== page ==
You can easily find a cheap laptop these days for just a few hundred dollars. Chances are, though, the machine is slow, taking longer to boot up than the time it took to deliver it to you. OK, I exaggerated, but seriously, these budget laptops are a pain to use.
The good news is: with many of them, you can spend a little more on an upgrade and turn them into great performers equal to those costing twice as much. But first, you need to pick the right laptop.
Picking the right hardware
There are two essential components you should look out for in a cheap laptop: the display and the processor (CPU). These are not upgradeable, meaning you’re stuck with what you get, so pick them carefully.
- Display: Most cheap laptops come with a display of 1366 x 760 resolution. That’s low, meaning you won’t be able to see much on the screen. For example, if you go to a website or open a spreadsheet, you will need to scroll up and down a lot. And when you watch a movie, the pictures won’t be very sharp, either. That said, make sure you get one with a 1920 x 1080 display (a.k.a. 1080p or Full HD). Other screen options like touch or IPS are nice to have, but not as essential and generally are only available on more expensive laptops.
- Processor: You want to get a computer that uses an Intel Core i3 or Core i5 CPU of the 5th or higher generation. Core i7 is even better but hard to come by at low prices. If you choose to go with an AMD processor, make sure it’s a 7th Gen AMD Quad-Core A12 processor or later. Generally, I’d avoid any other CPUs.
Another thing you want to be sure of is that the system memory (RAM) and the hard drive are easily replaceable or upgradeable. Replacing the hard drive is the essential upgrade that turns a slow laptop into a powerhouse. Keep in mind that budget Windows laptops almost always come with a hard drive. If you find one with a solid-state drive (SSD), then it surely will come with a terrible screen or processor. Not the right choice.
While researching for this post, I bought the Acer Aspire E15, which I used as a demo for the upgrade process below. This computer has a Full HD screen and a Core i3 processor and costs less than $400 after tax and shipping. Get the same unit, if you want to replicate what I do, or want to save time.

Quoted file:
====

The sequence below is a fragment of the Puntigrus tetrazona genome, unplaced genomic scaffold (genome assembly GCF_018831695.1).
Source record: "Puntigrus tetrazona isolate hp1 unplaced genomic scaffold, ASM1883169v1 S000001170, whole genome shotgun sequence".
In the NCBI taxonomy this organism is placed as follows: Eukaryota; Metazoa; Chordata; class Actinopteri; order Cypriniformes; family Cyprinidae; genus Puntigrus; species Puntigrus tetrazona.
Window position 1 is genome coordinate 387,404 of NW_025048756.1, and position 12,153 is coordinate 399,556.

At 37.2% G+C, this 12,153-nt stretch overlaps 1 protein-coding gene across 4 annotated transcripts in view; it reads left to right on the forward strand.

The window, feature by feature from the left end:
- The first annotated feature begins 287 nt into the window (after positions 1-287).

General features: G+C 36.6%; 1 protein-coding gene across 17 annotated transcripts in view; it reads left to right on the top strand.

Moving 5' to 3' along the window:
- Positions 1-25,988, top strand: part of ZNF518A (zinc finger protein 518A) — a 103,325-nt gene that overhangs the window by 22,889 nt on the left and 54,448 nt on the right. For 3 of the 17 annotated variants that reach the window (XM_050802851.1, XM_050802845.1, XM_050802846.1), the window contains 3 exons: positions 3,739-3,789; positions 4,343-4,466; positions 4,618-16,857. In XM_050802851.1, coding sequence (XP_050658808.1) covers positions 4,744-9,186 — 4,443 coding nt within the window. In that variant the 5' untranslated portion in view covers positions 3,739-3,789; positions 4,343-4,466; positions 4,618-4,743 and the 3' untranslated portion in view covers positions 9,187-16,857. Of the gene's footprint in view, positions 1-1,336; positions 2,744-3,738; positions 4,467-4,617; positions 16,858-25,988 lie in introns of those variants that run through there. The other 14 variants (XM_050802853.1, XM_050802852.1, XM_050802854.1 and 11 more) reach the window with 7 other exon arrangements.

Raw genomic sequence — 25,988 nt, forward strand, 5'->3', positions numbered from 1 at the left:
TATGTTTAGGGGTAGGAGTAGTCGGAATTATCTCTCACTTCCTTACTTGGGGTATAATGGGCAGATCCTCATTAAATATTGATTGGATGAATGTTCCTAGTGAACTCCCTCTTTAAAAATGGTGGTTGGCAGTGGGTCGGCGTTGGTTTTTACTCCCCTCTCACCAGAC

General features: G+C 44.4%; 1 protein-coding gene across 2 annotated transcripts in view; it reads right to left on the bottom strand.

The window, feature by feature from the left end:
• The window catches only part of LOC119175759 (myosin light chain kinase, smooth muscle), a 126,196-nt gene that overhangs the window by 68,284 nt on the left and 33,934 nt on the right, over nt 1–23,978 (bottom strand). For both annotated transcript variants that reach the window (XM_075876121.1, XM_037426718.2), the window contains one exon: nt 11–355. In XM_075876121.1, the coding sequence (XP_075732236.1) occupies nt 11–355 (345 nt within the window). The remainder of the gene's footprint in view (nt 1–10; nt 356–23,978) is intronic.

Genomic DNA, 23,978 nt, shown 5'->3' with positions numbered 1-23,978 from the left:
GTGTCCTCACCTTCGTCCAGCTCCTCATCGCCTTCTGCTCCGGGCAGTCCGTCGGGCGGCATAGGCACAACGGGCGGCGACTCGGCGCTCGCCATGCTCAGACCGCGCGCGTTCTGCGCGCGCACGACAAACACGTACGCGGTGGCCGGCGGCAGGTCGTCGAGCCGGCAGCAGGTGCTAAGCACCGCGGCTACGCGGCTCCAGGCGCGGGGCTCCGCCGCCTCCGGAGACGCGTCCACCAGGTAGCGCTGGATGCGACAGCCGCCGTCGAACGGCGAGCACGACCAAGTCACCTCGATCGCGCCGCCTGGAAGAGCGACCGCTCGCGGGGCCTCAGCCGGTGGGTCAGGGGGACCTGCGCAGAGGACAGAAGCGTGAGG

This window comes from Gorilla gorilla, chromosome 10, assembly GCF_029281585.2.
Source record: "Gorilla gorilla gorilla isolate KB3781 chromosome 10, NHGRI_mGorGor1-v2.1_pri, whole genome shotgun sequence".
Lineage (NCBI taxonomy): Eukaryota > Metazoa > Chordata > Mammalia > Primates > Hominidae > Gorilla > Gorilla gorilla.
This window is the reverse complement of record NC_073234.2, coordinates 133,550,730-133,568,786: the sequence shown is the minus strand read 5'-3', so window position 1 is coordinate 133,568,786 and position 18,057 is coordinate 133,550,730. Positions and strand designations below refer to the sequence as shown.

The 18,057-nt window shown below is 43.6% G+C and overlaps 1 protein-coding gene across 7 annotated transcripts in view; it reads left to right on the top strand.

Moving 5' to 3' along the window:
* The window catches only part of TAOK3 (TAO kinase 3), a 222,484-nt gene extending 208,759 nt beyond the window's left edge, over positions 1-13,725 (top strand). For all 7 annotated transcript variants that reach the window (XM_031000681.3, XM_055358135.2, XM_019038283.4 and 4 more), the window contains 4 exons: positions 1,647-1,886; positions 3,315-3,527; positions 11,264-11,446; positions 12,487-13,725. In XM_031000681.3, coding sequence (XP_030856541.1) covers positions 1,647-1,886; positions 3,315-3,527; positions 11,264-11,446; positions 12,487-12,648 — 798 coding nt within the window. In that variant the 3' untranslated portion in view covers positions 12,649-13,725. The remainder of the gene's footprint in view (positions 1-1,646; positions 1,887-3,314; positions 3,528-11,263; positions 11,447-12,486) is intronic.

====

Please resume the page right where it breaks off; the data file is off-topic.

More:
To upgrade a laptop’s internal storage, you will need two components:
- A solid-state drive (SSD). I will use a 250GB Samsung 850 Evo, which is an excellent drive for this demo, but there are many other options. Any 2.5-inch SSD will get the job done, so pick one with the capacity you need. If you don’t intend to store a lot of data, you can get a 120GB drive for around $50.
- A SATA to USB adapter. This adapter allows you to connect a drive to a computer via a USB port. There are many of them, but this one will do. Or, if you intend to use the computer’s original hard drive as an external backup drive, get an external enclosure instead.
You’ll also need a screwdriver, which most of us already have (most of the time, a small Phillips-head will do). That said, the upgrade parts will cost just around $100.
Now that you have a laptop and all the upgrade parts, here are the steps to turn that low-end machine into a powerhouse.
1. Turn on the laptop and go through with the initial setup and create yourself an account to log in.
2. Download and install the free version of Macrium Reflect backup software. In my opinion, this is the best software to clone a Windows computer’s drive. It’s also a great backup software in case you need to restore your machine to a previous state.
3. Connect the SSD to the computer’s USB port using the SATA-to-USB adapter (or enclosure).
4. Run Reflect and choose to clone the laptop’s internal hard drive onto the SSD. (Detailed steps are Detailed steps on this post.)
5. Turn off the computer, open its hard-drive bay, remove its hard drive, and install the SSD in its place. Close the laptop back up, and that’s it. See the slide show below for the details of this step on the Acer Aspire E15.
The upgrade steps in photos
And that’s it! You’ll be amazed at how much faster the computer is now.